Indonesian teachers angry as more schools reopen

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Government expands reopening policy even as country chalks up daily increases in infections

JAKARTA: Indonesia's decision to allow more schools to reopen has drawn strong criticism from paediatricians and teachers who have been calling for schools to stay focused on distance learning to prevent children from contracting the coronavirus.

Despite daily increases of infections, the government expanded on Friday a reopening policy for schools in Covid-19 yellow zones, or moderate-risk areas.

The decision comes only a month after schools in green zones, or low-risk areas, were given the green light to reopen.

Indonesia reported 1,693 new cases yesterday, bringing the country's tally to 128,776.

There were 59 deaths, taking the total to 5,824, the highest Covid-19 death toll in South-east Asia.

The Federation of Indonesian Teachers Associations (FSGI) said the change risked creating new infection clusters at schools.

The group has received reports of at least 180 teachers and students from across the nation who have tested positive for the virus.

"The right to live and the right for students, teachers and parents to be healthy are still the most important things," FSGI deputy secretary-general Satriwan Salim said.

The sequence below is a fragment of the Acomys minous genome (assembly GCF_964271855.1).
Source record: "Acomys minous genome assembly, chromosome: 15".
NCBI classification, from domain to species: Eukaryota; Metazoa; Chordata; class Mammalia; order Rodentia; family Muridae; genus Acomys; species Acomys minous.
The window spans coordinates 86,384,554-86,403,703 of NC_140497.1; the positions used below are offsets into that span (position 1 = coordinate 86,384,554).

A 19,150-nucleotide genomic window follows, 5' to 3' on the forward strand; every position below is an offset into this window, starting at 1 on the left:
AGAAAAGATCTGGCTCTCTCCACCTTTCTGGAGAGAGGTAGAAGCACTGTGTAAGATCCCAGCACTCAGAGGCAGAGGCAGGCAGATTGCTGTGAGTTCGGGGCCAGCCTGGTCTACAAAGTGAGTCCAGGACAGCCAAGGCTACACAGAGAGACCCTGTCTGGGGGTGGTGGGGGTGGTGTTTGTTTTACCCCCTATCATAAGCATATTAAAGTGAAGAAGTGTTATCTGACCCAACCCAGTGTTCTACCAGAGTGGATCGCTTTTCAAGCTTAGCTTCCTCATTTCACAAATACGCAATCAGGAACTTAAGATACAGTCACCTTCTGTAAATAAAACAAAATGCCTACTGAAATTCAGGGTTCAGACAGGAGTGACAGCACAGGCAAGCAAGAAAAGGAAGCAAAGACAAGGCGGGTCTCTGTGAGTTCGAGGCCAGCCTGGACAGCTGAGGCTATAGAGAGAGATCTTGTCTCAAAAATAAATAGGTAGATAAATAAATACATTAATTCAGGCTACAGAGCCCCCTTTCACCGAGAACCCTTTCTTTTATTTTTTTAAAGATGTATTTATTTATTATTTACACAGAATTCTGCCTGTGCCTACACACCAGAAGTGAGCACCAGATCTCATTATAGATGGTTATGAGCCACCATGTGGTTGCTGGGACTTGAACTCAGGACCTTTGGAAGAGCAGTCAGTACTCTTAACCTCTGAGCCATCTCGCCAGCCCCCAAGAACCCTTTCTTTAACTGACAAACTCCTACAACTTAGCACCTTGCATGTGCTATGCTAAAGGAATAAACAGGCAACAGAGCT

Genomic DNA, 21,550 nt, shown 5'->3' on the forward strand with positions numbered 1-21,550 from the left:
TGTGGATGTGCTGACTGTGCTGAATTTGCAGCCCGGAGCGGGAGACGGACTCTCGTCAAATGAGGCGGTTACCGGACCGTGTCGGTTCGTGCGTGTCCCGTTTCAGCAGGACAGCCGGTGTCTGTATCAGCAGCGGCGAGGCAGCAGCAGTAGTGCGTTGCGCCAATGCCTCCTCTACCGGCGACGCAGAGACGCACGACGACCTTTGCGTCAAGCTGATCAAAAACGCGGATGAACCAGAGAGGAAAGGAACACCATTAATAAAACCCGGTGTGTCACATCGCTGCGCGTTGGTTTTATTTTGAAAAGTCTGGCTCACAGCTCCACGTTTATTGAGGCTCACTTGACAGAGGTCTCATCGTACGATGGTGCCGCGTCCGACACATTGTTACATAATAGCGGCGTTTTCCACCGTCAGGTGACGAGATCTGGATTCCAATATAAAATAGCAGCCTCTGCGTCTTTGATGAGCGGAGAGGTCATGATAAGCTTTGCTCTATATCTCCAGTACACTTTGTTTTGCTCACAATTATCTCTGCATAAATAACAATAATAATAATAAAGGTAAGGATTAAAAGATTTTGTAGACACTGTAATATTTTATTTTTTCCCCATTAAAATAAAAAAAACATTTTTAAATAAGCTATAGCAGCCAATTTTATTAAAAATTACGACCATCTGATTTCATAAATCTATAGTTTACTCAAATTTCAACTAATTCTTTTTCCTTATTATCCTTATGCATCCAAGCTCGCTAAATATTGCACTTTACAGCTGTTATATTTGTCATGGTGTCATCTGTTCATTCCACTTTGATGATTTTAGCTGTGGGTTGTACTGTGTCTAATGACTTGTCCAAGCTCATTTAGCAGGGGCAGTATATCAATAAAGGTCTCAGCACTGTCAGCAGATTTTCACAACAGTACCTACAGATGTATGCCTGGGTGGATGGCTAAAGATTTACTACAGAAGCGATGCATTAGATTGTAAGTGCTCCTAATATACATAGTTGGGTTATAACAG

"Children are also entitled to the right to education, but we have to remember that children who can get an education are children who are healthy and alive. Distance learning is the best option we have right now."


Meanwhile, Indonesia yesterday launched human trials of a Chinese-made coronavirus vaccine with some 1,600 volunteers slated to take part in the six-month study.

The vaccine candidate, produced by Sinovac Biotech, is among just a few in the world to enter phase three clinical trials, or large-scale testing on humans - the last step before regulatory approval.

The governor of Indonesia's most populous province, West Java, was among the 1,620 volunteers slated to take part in clinical testing, which is scheduled to wrap up in February.

Another high-profile vaccine volunteer is Philippine President Rodrigo Duterte.

He lauded Russia's efforts to develop a coronavirus vaccine and is willing to personally participate in trials, as he welcomed a supply offer from Moscow that he expects will be free of charge.

"I will tell President (Vladimir) Putin that I have huge trust in your studies in combating Covid19, and I believe that the vaccine that you have produced is really good for humanity," Mr Duterte said .

Russia yesterday became the first country in the world to grant regulatory approval for a Covid-19 vaccine, paving the way for mass domestic inoculation even as the final stage of clinical trials continue.

Russia has offered to supply or co-manufacture the vaccine in the Philippines, which said it was ready to work with Moscow on trials, supply and production.

The Philippines yesterday reported 2,987 cases, taking its tally to 139,538, the highest in South-east Asia.

There were 19 deaths, bringing the toll to 2,312.

Malaysia recorded nine new cases yesterday, bringing infections in the country to 9,103. The death toll remains at 125. - JAKARTA POST/ANN, REUTERS, AFP, THE STAR